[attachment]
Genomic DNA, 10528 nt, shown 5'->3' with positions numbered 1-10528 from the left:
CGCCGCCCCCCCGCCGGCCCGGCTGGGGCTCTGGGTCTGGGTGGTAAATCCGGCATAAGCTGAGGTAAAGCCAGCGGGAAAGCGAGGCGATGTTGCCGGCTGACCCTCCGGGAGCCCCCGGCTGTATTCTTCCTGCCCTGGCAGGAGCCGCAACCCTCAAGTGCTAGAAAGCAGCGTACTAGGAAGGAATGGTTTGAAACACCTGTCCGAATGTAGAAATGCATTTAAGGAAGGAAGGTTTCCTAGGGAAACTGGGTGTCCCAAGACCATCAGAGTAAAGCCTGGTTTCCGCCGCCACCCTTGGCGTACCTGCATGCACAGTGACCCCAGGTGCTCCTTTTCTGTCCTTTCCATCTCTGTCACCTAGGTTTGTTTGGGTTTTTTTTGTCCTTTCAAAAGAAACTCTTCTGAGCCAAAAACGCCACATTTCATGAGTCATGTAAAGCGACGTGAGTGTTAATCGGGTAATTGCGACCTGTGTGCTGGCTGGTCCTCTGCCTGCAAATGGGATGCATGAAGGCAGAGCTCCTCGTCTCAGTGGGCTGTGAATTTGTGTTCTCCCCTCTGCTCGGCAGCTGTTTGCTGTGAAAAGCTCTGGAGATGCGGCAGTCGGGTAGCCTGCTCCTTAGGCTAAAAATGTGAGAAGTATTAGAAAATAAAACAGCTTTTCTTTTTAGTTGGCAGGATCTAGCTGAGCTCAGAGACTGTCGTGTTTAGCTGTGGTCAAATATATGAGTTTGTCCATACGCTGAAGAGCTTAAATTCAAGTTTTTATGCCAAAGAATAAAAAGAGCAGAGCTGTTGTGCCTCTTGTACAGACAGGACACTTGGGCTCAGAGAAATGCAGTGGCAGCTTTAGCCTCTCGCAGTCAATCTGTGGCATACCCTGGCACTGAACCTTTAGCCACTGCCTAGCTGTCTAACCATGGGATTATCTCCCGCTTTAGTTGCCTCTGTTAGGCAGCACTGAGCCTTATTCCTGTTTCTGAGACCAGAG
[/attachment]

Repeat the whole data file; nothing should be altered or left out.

Genomic DNA, 10528 nt, shown 5'->3' with positions numbered 1-10528 from the left:
CGCCGCCCCCCCGCCGGCCCGGCTGGGGCTCTGGGTCTGGGTGGTAAATCCGGCATAAGCTGAGGTAAAGCCAGCGGGAAAGCGAGGCGATGTTGCCGGCTGACCCTCCGGGAGCCCCCGGCTGTATTCTTCCTGCCCTGGCAGGAGCCGCAACCCTCAAGTGCTAGAAAGCAGCGTACTAGGAAGGAATGGTTTGAAACACCTGTCCGAATGTAGAAATGCATTTAAGGAAGGAAGGTTTCCTAGGGAAACTGGGTGTCCCAAGACCATCAGAGTAAAGCCTGGTTTCCGCCGCCACCCTTGGCGTACCTGCATGCACAGTGACCCCAGGTGCTCCTTTTCTGTCCTTTCCATCTCTGTCACCTAGGTTTGTTTGGGTTTTTTTTGTCCTTTCAAAAGAAACTCTTCTGAGCCAAAAACGCCACATTTCATGAGTCATGTAAAGCGACGTGAGTGTTAATCGGGTAATTGCGACCTGTGTGCTGGCTGGTCCTCTGCCTGCAAATGGGATGCATGAAGGCAGAGCTCCTCGTCTCAGTGGGCTGTGAATTTGTGTTCTCCCCTCTGCTCGGCAGCTGTTTGCTGTGAAAAGCTCTGGAGATGCGGCAGTCGGGTAGCCTGCTCCTTAGGCTAAAAATGTGAGAAGTATTAGAAAATAAAACAGCTTTTCTTTTTAGTTGGCAGGATCTAGCTGAGCTCAGAGACTGTCGTGTTTAGCTGTGGTCAAATATATGAGTTTGTCCATACGCTGAAGAGCTTAAATTCAAGTTTTTATGCCAAAGAATAAAAAGAGCAGAGCTGTTGTGCCTCTTGTACAGACAGGACACTTGGGCTCAGAGAAATGCAGTGGCAGCTTTAGCCTCTCGCAGTCAATCTGTGGCATACCCTGGCACTGAACCTTTAGCCACTGCCTAGCTGTCTAACCATGGGATTATCTCCCGCTTTAGTTGCCTCTGTTAGGCAGCACTGAGCCTTATTCCTGTTTCTGAGACCAGAG